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One (plus one) bag travel

As I head out to my conference in Australia, with a stop in New Zealand on the way, I've been planning for how to pack for the trek. Some caveats as a starting point:

  • Although part of my trip involves attending an academic conference, I tend to dress at the causal end of the spectrum for these sorts of things (maybe even outside the range of what is normative). No suits, ties, shiny leather shoes, etc.
  • There will be lots of walking and exploring in the cities, as well as some hiking in the countryside. Much more on the activewear side of things rather than anything formal.
  • I tend to be low maintenance when it comes to toiletries, and am perfectly fine using whatever is found in the hotel. And I don't mind being scruffy and going without shaving for a few weeks.
  • Admittedly, there's likely going to be more photography gear than most would bring. In particular, a second body is a total luxery. But I'd be crushed if I had a problem with my camera and didn't have a backup on a trip like this. And it's not like I'll be carrying two DSLRs...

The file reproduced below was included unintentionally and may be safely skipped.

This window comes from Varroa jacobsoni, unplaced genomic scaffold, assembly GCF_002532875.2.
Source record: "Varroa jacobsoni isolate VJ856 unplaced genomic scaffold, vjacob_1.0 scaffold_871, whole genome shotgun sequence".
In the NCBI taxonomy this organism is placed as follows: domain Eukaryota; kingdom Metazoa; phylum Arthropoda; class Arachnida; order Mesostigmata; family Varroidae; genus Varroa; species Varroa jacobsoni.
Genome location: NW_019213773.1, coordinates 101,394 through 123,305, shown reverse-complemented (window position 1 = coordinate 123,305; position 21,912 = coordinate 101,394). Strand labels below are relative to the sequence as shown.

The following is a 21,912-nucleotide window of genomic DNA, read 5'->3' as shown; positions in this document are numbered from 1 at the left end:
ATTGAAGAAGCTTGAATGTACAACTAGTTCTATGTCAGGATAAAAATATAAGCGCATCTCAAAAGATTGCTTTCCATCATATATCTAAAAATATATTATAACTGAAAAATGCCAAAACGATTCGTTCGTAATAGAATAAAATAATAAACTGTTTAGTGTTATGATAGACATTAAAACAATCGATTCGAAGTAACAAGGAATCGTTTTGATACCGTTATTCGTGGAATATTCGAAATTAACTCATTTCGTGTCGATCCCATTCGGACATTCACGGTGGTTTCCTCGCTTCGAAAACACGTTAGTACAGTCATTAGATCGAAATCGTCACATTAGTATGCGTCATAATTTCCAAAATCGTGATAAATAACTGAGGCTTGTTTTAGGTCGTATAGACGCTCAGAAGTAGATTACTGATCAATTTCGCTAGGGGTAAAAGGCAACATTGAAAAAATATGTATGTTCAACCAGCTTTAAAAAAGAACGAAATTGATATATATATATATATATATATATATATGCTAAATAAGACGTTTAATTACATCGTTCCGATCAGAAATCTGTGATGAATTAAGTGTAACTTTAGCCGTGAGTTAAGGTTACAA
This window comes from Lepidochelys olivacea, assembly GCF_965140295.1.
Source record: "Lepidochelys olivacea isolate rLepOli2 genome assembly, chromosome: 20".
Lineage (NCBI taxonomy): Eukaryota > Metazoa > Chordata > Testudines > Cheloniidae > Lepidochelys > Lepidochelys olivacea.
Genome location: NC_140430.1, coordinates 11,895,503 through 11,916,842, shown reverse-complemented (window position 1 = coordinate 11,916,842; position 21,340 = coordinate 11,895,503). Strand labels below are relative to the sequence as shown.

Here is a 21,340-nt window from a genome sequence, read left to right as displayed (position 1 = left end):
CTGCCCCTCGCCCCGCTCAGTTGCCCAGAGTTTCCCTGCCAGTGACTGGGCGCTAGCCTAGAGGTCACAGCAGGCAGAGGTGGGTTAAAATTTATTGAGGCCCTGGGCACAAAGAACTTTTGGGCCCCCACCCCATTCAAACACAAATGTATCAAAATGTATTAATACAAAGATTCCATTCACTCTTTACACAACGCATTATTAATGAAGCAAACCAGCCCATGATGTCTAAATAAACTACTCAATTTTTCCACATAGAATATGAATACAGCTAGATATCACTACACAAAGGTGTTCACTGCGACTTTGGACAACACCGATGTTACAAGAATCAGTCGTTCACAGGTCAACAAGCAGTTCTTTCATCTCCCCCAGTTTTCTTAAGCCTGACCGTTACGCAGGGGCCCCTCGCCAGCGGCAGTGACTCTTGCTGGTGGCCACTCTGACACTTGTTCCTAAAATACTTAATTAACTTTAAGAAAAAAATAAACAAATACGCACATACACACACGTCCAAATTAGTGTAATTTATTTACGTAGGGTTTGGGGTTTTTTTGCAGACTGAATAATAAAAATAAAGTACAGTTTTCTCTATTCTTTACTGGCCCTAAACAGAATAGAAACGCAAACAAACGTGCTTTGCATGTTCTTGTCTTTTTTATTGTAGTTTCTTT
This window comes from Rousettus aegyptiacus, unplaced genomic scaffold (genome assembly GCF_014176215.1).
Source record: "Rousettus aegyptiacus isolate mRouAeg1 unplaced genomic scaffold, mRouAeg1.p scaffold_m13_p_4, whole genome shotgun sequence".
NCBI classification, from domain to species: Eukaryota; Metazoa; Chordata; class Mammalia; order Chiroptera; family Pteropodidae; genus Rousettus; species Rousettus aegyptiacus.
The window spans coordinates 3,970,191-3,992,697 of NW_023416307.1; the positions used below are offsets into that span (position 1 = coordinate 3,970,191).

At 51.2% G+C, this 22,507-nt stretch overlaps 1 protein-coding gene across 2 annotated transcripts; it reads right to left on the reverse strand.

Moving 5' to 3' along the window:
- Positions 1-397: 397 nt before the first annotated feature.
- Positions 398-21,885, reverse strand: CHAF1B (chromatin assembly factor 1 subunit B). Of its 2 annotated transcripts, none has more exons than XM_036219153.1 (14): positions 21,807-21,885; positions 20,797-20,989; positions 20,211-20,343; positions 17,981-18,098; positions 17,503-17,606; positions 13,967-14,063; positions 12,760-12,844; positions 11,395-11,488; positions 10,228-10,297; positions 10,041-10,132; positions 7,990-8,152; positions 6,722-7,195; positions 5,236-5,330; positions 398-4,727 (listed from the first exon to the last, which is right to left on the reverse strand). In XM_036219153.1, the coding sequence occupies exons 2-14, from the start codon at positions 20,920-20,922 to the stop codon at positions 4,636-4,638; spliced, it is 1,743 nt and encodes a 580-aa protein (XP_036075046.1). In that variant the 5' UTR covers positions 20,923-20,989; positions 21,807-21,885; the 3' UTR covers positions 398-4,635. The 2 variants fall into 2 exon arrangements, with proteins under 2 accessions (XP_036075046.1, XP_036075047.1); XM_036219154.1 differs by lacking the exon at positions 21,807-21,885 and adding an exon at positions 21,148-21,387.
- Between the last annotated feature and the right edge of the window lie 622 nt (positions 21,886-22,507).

• I need to have a pack for day trips with my photo gear and small messenger bag for the conference and walking around Sydney and Melbourne.

I've been reading about "one bag travel," where the goal is to fit everything into a carry-on bag. Given that I'm an avid photographer, I know there's no way I can do this, unless half of the bag is camera gear. Even though I travel with the small(ish) Fuji X-sytem which is lighter than the Nikon DSLR I used to travel with, it's still more gear than most "one-baggers" would carry. Couple that with a (small) laptop and iPad, I know one bag isn't going to happen. But if I could get to "MLC" (maximum legal carry-on; ~40 liters) bag plus a small bag or backpack (i.e., "personal item" on the plane), I'd be going much lighter than the 90+ liter Gregory Whitney backpack I previously traveled with. So here's the plan...


  • Tom Bihn Aeronaut (carry-on). I should do a separate post about the Aeronaut at some point...